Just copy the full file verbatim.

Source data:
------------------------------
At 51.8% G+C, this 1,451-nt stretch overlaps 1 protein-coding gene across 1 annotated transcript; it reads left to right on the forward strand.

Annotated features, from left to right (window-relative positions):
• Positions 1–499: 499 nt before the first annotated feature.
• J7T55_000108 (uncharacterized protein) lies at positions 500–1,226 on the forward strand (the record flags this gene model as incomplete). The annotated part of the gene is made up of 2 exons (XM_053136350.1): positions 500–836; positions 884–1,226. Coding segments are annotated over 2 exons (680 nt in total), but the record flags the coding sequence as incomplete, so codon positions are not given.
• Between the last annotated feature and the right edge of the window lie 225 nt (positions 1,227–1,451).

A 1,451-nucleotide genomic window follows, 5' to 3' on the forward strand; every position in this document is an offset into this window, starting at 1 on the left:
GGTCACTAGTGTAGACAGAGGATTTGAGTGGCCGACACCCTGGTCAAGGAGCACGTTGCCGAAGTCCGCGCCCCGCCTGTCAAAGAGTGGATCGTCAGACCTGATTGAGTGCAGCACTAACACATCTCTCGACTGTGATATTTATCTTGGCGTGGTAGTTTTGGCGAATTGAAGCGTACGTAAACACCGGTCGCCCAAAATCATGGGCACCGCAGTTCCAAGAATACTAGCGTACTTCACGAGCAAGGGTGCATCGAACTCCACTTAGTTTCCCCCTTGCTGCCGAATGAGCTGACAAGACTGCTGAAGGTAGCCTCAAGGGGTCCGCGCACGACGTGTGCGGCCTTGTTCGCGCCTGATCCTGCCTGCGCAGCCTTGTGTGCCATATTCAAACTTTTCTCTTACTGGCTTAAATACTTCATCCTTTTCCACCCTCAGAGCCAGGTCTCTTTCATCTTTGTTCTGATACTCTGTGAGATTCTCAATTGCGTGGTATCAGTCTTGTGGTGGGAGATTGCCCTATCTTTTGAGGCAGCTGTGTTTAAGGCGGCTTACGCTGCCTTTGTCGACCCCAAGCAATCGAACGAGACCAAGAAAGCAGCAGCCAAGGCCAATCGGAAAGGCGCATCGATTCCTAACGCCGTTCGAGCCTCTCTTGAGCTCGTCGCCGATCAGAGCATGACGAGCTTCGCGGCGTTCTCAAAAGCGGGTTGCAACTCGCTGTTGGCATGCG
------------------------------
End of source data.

At 51.8% G+C, this 1,451-nt stretch overlaps 1 protein-coding gene across 1 annotated transcript; it reads left to right on the forward strand.

Annotated features, from left to right (window-relative positions):
• Positions 1–499: 499 nt before the first annotated feature.
• J7T55_000108 (uncharacterized protein) lies at positions 500–1,226 on the forward strand (the record flags this gene model as incomplete). The annotated part of the gene is made up of 2 exons (XM_053136350.1): positions 500–836; positions 884–1,226. Coding segments are annotated over 2 exons (680 nt in total), but the record flags the coding sequence as incomplete, so codon positions are not given.
• Between the last annotated feature and the right edge of the window lie 225 nt (positions 1,227–1,451).

A 1,451-nucleotide genomic window follows, 5' to 3' on the forward strand; every position in this document is an offset into this window, starting at 1 on the left:
GGTCACTAGTGTAGACAGAGGATTTGAGTGGCCGACACCCTGGTCAAGGAGCACGTTGCCGAAGTCCGCGCCCCGCCTGTCAAAGAGTGGATCGTCAGACCTGATTGAGTGCAGCACTAACACATCTCTCGACTGTGATATTTATCTTGGCGTGGTAGTTTTGGCGAATTGAAGCGTACGTAAACACCGGTCGCCCAAAATCATGGGCACCGCAGTTCCAAGAATACTAGCGTACTTCACGAGCAAGGGTGCATCGAACTCCACTTAGTTTCCCCCTTGCTGCCGAATGAGCTGACAAGACTGCTGAAGGTAGCCTCAAGGGGTCCGCGCACGACGTGTGCGGCCTTGTTCGCGCCTGATCCTGCCTGCGCAGCCTTGTGTGCCATATTCAAACTTTTCTCTTACTGGCTTAAATACTTCATCCTTTTCCACCCTCAGAGCCAGGTCTCTTTCATCTTTGTTCTGATACTCTGTGAGATTCTCAATTGCGTGGTATCAGTCTTGTGGTGGGAGATTGCCCTATCTTTTGAGGCAGCTGTGTTTAAGGCGGCTTACGCTGCCTTTGTCGACCCCAAGCAATCGAACGAGACCAAGAAAGCAGCAGCCAAGGCCAATCGGAAAGGCGCATCGATTCCTAACGCCGTTCGAGCCTCTCTTGAGCTCGTCGCCGATCAGAGCATGACGAGCTTCGCGGCGTTCTCAAAAGCGGGTTGCAACTCGCTGTTGGCATGCG